By now you’ve no doubt heard that a federal judge has delayed the Department of Labor pending rule on overtime pay. More than 4 million private-sector workers would have been eligible for mandatory extra pay or time off and job classifications would have changed from salary to hourly in many more cases. Many employers were just beginning to experience the unpleasant backlash accompanied with the “status” change or feeling of job security that some workers equate with being a salaried employee.
The U.S. Chamber of Commerce, other business groups and 21 states had lined up to challenge the overtime rule in court. U.S. District Judge Amos Mazzant of the Eastern District of Texas, imposed a nationwide injunction against the rule saying the Labor Department regulation exceeded the authority granted it by Congress, which he said gave Labor the right to define which workers are considered salaried but only based on the duties they performed, not by how much they made.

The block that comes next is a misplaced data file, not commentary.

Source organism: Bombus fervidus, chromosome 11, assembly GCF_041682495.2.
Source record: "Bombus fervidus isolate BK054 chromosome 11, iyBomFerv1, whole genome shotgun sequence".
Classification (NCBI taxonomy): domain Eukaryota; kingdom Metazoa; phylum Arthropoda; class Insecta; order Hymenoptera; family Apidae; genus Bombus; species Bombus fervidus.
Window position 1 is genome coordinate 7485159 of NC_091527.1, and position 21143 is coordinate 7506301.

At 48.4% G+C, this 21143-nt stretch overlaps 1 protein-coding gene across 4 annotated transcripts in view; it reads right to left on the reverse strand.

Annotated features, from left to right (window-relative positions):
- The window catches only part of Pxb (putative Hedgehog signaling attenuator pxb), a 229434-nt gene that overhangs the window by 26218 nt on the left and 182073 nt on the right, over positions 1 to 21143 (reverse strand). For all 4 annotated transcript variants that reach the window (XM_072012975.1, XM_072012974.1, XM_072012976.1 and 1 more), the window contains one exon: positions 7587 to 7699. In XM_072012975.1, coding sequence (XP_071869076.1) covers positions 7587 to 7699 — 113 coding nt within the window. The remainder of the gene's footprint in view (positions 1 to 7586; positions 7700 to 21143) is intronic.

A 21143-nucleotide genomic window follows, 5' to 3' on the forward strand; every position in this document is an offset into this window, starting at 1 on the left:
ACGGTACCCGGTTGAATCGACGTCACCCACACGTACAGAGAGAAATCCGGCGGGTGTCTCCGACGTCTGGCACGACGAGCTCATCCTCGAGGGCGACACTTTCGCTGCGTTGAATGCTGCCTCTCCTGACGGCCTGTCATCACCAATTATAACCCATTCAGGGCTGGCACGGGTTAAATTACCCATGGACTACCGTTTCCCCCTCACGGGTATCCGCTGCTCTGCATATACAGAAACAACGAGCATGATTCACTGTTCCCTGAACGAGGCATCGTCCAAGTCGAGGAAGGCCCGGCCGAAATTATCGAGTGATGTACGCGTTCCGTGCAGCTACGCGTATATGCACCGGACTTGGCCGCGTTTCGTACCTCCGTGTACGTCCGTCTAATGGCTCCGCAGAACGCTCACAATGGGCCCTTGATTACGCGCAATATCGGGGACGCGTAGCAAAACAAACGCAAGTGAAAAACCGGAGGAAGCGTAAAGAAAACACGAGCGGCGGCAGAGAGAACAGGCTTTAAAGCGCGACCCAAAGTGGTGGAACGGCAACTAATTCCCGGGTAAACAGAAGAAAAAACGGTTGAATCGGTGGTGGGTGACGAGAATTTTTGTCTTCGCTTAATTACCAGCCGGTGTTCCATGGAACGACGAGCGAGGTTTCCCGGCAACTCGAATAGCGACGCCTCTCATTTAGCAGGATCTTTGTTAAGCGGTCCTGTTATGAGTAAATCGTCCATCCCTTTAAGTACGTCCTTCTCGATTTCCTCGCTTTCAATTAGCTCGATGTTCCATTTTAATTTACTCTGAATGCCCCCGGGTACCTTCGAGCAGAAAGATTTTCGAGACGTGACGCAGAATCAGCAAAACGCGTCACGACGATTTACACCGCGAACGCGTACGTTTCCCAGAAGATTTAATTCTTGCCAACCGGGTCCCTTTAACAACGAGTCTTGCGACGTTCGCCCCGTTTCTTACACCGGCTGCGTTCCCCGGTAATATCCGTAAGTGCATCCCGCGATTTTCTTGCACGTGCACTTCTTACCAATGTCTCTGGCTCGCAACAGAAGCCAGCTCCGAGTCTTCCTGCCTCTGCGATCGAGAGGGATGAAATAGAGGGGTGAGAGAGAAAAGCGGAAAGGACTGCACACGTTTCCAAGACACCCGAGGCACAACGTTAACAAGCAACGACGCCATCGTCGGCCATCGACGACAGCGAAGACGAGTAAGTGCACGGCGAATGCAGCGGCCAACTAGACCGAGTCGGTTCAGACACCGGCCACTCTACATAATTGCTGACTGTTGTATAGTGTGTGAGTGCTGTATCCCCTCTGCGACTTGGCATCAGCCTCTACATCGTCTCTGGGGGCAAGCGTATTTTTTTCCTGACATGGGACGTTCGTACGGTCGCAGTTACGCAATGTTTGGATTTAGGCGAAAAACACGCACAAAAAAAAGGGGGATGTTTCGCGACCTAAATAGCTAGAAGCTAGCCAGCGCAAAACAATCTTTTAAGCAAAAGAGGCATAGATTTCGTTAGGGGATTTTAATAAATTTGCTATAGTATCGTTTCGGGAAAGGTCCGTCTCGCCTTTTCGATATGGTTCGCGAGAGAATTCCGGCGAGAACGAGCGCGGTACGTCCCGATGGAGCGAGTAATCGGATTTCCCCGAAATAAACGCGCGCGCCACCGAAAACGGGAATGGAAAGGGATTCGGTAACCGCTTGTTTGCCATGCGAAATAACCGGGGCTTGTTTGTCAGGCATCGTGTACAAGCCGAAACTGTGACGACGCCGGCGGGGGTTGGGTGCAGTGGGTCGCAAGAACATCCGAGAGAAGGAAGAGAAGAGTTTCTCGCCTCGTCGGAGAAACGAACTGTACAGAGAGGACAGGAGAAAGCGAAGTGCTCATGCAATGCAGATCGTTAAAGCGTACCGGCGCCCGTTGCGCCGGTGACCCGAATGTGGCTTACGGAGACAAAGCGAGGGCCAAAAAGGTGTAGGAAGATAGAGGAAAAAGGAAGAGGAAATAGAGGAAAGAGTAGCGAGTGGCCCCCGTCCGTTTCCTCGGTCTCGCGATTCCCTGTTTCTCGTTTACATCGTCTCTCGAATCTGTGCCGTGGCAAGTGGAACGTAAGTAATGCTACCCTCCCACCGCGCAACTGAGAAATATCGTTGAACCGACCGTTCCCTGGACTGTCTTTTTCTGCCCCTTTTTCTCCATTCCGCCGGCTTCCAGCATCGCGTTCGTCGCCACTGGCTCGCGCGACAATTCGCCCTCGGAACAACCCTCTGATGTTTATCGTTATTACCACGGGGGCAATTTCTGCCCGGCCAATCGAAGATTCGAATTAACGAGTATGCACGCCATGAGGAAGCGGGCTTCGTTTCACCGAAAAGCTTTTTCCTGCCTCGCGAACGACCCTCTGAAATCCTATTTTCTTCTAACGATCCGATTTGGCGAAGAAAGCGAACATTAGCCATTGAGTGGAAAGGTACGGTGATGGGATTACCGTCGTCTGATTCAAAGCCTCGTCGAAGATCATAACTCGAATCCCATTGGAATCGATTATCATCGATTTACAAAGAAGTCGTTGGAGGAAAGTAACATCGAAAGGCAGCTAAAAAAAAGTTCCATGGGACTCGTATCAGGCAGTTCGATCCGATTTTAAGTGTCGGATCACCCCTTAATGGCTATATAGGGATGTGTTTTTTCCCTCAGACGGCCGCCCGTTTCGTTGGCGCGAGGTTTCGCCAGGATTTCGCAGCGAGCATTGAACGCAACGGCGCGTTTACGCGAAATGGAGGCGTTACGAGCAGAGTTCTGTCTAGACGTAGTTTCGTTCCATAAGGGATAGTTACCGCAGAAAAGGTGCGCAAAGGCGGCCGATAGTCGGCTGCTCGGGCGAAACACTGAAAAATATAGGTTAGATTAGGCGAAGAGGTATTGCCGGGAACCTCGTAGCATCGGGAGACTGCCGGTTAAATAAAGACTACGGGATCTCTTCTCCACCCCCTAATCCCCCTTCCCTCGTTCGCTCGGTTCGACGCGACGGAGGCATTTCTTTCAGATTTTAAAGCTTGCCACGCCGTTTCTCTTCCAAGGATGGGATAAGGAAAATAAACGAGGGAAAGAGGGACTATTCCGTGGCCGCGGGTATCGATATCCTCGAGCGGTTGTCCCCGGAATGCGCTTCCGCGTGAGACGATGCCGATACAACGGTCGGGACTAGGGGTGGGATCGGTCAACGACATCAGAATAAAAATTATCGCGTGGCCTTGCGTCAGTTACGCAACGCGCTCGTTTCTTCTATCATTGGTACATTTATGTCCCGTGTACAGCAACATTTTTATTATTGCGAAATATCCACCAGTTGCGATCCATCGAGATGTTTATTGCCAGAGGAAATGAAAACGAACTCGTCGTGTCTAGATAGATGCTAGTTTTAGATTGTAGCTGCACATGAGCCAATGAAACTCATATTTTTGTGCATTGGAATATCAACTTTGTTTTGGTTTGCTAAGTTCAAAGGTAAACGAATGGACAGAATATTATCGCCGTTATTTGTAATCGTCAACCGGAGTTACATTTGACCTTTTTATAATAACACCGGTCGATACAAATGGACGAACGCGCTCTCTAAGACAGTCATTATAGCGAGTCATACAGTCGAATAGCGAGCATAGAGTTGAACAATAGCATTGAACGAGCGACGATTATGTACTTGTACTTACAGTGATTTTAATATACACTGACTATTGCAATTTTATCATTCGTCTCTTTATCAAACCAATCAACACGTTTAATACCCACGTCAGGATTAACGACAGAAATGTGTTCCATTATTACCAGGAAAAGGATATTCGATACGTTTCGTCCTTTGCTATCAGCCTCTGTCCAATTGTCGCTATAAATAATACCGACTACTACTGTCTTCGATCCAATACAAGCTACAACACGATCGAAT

Since this was an Obama administration executive order, and given the waning days the President has in office, there will be no challenge or effort to appeal the order. It remains to be seen what course of action the Trump administration will take.